Academic journal article ABA Banking Journal

Policy by Horror Story (Good Stories Needed)

Academic journal article ABA Banking Journal

Policy by Horror Story (Good Stories Needed)

Article excerpt

"I TOOK MY IN-LAWS OUT FOR A holiday brunch and put it on my debit card. Thank God my bank had overdraft protection, because I had forgotten to transfer in money to cover the meal!"

One good anecdote is worth a hundred pages of reasoned testimony, but like a two-edged sword, stories can work for and against you. In the case of overdraft fees, the horror story has ruled in Congress so far. It's time to stop that.

The Federal Reserve just issued new rules guiding the application of overdraft protection plans, but Congress, not to be denied, has weighed in with its own proposals, some of which are far more onerous. This is a reprise of what happened earlier this year with credit cards.

The Fed rules proved to be workable. They address several practices that, frankly, needed addressing. A month or two earlier, several banks publicly announced similar adjustments to their programs. While welcome, had such steps been taken two years ago (or the practices never allowed to begin with--as, for example, arranging transactions in order of highest value to lowest) there would not be an overdraft problem facing the industry now. There would be no horror stories of someone getting hit with $100+ in overdraft fees for buying coffee with a debit card. Consumers, of course, can avoid these fees by being more careful. But to take advantage of such lapses in order to maximize income is simply a recipe for disaster.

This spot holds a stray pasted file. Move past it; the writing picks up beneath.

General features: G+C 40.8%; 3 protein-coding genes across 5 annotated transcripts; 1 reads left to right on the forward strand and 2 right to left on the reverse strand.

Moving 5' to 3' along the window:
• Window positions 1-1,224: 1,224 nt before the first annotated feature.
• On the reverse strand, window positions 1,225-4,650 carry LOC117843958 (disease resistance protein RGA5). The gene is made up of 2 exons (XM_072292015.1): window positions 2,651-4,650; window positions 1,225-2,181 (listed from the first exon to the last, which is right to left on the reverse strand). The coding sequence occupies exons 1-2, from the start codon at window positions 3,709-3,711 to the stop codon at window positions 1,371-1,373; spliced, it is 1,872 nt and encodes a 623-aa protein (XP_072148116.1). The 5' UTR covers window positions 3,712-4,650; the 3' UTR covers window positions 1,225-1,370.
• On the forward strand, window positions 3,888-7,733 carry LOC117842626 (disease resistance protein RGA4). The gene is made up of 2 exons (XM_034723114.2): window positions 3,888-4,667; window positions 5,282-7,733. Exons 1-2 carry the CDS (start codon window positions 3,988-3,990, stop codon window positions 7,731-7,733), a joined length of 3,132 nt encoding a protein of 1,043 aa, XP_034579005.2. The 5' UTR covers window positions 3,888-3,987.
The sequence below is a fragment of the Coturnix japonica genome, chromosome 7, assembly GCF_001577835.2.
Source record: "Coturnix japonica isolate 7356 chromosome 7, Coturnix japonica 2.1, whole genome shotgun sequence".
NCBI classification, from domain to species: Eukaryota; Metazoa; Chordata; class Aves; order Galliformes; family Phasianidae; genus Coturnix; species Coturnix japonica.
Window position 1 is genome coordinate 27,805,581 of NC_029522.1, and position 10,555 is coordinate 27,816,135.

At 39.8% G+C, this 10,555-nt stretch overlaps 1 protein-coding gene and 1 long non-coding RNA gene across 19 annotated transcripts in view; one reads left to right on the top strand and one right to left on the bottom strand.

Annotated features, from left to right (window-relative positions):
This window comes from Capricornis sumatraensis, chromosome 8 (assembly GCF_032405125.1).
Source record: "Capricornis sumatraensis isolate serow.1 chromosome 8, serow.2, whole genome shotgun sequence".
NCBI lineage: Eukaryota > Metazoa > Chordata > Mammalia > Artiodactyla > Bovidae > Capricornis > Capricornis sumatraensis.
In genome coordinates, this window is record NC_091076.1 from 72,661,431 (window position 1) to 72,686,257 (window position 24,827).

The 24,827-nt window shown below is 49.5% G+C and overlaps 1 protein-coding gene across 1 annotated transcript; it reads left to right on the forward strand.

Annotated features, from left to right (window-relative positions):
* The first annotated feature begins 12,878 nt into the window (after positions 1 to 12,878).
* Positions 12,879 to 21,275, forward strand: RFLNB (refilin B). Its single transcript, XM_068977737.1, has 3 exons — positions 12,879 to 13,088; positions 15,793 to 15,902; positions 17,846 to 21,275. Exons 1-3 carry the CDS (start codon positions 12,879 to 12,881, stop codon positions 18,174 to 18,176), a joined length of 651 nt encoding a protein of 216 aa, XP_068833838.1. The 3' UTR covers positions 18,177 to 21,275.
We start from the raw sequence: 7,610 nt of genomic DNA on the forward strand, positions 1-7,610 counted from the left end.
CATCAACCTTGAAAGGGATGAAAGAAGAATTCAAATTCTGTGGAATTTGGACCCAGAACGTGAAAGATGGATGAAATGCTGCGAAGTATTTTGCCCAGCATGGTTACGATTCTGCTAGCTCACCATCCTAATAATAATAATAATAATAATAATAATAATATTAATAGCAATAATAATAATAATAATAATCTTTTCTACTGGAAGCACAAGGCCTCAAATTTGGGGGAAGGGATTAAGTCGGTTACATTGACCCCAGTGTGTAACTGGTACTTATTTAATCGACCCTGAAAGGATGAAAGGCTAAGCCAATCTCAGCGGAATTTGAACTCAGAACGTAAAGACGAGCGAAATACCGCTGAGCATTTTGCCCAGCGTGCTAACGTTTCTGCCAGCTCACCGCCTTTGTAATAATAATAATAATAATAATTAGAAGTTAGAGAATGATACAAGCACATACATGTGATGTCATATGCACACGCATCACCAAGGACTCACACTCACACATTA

ABA President Ed Yingling addressed the broader point here in remarks at the association's Annual Meeting in October. "A community banker from Ohio," he said, "told me of his frustration that the differentiation between traditional banking and the bad guys has been muddled by the small minority in our industry who offered products that took advantage of people. …

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